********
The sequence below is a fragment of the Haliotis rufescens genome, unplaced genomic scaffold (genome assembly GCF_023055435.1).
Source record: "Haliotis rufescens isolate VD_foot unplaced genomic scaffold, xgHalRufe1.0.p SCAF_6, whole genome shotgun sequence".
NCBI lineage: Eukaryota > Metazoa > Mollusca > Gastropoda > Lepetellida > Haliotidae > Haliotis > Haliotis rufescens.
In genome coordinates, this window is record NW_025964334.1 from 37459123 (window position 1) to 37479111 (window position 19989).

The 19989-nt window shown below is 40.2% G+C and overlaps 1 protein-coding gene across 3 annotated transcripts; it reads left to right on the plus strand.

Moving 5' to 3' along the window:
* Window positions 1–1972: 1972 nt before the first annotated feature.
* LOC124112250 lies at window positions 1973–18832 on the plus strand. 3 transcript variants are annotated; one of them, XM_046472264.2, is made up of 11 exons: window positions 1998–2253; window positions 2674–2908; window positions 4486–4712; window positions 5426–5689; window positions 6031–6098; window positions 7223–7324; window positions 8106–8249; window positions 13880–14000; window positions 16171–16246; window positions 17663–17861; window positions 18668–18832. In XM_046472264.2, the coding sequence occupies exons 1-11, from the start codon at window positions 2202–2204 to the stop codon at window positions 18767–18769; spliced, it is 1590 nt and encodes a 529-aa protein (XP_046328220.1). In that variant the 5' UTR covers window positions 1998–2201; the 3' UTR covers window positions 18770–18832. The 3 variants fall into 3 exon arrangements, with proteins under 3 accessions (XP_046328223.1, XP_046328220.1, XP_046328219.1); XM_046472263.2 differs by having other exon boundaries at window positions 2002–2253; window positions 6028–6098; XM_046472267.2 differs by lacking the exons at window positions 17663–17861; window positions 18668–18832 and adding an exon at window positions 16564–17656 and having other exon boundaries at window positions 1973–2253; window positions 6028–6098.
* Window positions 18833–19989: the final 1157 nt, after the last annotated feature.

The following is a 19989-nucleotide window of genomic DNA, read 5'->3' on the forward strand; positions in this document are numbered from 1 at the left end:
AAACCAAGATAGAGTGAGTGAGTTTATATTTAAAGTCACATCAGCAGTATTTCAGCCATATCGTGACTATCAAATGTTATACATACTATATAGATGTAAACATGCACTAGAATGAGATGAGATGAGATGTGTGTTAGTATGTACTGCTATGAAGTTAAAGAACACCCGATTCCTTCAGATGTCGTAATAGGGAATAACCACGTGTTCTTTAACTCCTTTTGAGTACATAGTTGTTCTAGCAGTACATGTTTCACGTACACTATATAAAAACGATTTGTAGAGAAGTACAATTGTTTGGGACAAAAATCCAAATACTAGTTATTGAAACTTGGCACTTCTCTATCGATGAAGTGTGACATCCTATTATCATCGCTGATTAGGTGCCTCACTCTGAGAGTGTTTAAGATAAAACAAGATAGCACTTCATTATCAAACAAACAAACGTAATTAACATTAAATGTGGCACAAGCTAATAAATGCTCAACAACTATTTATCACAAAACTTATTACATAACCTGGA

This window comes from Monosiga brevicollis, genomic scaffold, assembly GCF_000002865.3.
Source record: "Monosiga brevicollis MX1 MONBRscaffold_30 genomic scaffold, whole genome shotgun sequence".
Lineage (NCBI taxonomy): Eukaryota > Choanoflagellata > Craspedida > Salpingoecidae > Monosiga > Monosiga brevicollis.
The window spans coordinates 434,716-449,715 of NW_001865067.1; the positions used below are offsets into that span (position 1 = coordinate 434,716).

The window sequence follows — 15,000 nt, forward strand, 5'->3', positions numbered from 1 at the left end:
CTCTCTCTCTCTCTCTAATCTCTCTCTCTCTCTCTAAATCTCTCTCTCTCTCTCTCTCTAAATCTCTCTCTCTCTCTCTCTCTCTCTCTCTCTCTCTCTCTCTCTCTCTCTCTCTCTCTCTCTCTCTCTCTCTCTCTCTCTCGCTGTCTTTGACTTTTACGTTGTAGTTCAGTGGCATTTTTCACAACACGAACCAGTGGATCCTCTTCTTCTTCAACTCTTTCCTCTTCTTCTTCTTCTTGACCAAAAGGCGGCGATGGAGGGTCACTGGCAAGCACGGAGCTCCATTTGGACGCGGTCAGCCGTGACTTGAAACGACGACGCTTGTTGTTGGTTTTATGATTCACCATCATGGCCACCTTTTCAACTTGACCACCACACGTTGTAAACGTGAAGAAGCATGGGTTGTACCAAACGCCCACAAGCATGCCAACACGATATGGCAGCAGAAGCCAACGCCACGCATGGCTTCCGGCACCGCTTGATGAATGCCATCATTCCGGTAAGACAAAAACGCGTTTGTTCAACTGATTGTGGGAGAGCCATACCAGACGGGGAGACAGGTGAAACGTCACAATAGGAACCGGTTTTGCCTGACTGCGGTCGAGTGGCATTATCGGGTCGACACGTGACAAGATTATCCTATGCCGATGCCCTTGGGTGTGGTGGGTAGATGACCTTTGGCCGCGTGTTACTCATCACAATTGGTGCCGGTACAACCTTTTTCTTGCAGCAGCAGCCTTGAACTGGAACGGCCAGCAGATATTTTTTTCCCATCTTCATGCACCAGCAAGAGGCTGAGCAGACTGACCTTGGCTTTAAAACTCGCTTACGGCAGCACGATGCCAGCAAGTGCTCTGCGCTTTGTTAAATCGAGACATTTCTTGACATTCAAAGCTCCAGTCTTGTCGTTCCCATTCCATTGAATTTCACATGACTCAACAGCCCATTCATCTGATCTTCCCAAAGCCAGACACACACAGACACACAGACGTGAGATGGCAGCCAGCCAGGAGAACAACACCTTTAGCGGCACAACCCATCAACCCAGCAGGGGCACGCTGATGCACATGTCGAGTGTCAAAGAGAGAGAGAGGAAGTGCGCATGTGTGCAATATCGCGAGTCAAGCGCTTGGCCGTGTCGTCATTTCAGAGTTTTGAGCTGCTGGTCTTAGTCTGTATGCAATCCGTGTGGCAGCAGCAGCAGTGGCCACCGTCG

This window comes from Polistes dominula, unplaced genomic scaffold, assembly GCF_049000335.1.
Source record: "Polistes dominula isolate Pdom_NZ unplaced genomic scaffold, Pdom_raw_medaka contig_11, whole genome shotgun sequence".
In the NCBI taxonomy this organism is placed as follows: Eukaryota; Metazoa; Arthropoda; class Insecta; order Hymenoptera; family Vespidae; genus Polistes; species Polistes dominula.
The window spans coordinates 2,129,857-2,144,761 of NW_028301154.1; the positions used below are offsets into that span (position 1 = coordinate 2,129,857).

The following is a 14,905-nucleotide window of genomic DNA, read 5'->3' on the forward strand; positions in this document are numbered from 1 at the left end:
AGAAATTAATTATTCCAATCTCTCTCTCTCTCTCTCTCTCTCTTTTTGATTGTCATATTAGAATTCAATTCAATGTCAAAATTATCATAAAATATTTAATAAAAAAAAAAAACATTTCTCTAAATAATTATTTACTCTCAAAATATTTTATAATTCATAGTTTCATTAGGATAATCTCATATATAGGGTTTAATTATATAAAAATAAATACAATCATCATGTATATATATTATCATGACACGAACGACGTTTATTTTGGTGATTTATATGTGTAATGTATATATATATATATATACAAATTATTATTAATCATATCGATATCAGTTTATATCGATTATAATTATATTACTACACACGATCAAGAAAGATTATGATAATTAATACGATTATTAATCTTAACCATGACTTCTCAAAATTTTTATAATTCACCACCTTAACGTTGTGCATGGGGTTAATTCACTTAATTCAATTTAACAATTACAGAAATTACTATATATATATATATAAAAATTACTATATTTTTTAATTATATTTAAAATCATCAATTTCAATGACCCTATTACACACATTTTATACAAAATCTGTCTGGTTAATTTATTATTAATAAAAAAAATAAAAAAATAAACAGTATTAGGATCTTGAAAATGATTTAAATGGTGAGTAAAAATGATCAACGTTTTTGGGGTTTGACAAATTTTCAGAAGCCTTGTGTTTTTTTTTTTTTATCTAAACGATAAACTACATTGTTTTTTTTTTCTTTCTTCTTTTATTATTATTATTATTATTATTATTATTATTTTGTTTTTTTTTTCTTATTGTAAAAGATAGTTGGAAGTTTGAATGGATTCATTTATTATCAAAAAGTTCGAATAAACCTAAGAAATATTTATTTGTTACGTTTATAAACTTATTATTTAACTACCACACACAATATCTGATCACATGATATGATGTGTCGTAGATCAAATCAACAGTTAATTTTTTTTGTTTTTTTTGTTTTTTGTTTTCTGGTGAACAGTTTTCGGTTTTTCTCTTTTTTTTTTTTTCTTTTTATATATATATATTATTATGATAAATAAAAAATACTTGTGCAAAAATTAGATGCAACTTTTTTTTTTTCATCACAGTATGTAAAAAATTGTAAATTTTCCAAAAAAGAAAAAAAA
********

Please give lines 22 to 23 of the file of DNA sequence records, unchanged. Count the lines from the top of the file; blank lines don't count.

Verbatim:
The following is a 14,905-nucleotide window of genomic DNA, read 5'->3' on the forward strand; positions in this document are numbered from 1 at the left end:
AGAAATTAATTATTCCAATCTCTCTCTCTCTCTCTCTCTCTCTTTTTGATTGTCATATTAGAATTCAATTCAATGTCAAAATTATCATAAAATATTTAATAAAAAAAAAAAACATTTCTCTAAATAATTATTTACTCTCAAAATATTTTATAATTCATAGTTTCATTAGGATAATCTCATATATAGGGTTTAATTATATAAAAATAAATACAATCATCATGTATATATATTATCATGACACGAACGACGTTTATTTTGGTGATTTATATGTGTAATGTATATATATATATATATACAAATTATTATTAATCATATCGATATCAGTTTATATCGATTATAATTATATTACTACACACGATCAAGAAAGATTATGATAATTAATACGATTATTAATCTTAACCATGACTTCTCAAAATTTTTATAATTCACCACCTTAACGTTGTGCATGGGGTTAATTCACTTAATTCAATTTAACAATTACAGAAATTACTATATATATATATATAAAAATTACTATATTTTTTAATTATATTTAAAATCATCAATTTCAATGACCCTATTACACACATTTTATACAAAATCTGTCTGGTTAATTTATTATTAATAAAAAAAATAAAAAAATAAACAGTATTAGGATCTTGAAAATGATTTAAATGGTGAGTAAAAATGATCAACGTTTTTGGGGTTTGACAAATTTTCAGAAGCCTTGTGTTTTTTTTTTTTTATCTAAACGATAAACTACATTGTTTTTTTTTTCTTTCTTCTTTTATTATTATTATTATTATTATTATTATTATTTTGTTTTTTTTTTCTTATTGTAAAAGATAGTTGGAAGTTTGAATGGATTCATTTATTATCAAAAAGTTCGAATAAACCTAAGAAATATTTATTTGTTACGTTTATAAACTTATTATTTAACTACCACACACAATATCTGATCACATGATATGATGTGTCGTAGATCAAATCAACAGTTAATTTTTTTTGTTTTTTTTGTTTTTTGTTTTCTGGTGAACAGTTTTCGGTTTTTCTCTTTTTTTTTTTTTCTTTTTATATATATATATTATTATGATAAATAAAAAATACTTGTGCAAAAATTAGATGCAACTTTTTTTTTTTCATCACAGTATGTAAAAAATTGTAAATTTTCCAAAAAAGAAAAAAAA